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The neutralisation of urban space through relocation in post-revolutionary Cairo during late neoliberal authoritarianism.

This research examines how interests in power domination manifest themselves in the built environment, in a process we called the political 'neutralization' of urban space. For this, it examines the situation in Egypt, where the government is using urban design to depoliticise public space by impeding various forms of inappropriate use. This is reflected in an unprecedented pace of urbanisation, relocation and resettlement since 2014. Also some special control mechanisms are deployed in these new spaces, such as systematic exclusion, segregation, and deep surveillance. The local idiosyncrasies, trends, such as neoliberalisation, multi-coloured citizenship, depoliticization, camps and financialization, are both global trends and local events relevant to the concept of neutralisation. Studying the recent archetypes of relocation in Egypt allows us to understand these global ideas in their Egyptian political and historical context, as well as the translation of politics and hegemony into spatial forms. The neutralisation process is studied by means of two complementary cases that cover various aspects of the process: the Maspero neighbourhood in central Cairo, and the public housing project 'Tahia Masr' in al-Asmarat on the outskirts of the city. These two case studies make it possible to uncover the precise mechanisms by which design is involved in this disruption and reduction of urban multiplicity and territoriality. They illuminate how the process of neutralisation involves the shedding of the multiplicity of scripts present in spaces and territoriality, and their reduction to a single formal spatial script that leads to a unified territorial dominance.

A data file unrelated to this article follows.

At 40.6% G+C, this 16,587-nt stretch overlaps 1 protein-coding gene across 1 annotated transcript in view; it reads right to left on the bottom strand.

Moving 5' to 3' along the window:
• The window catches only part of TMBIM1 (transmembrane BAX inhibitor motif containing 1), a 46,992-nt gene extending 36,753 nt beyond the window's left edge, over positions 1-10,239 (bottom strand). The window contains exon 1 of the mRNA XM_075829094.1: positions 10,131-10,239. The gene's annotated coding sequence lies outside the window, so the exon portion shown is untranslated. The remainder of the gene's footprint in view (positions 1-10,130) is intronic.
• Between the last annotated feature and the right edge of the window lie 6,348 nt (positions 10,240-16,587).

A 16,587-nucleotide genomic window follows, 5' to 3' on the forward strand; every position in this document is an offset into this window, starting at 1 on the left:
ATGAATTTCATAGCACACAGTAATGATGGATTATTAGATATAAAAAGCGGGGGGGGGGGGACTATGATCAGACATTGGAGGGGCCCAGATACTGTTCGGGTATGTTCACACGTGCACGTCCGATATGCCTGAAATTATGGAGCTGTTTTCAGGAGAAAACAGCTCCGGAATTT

Date:15 Jul 2022 →  14 Jul 2023
Disciplines:Urban and regional design, Architectural practice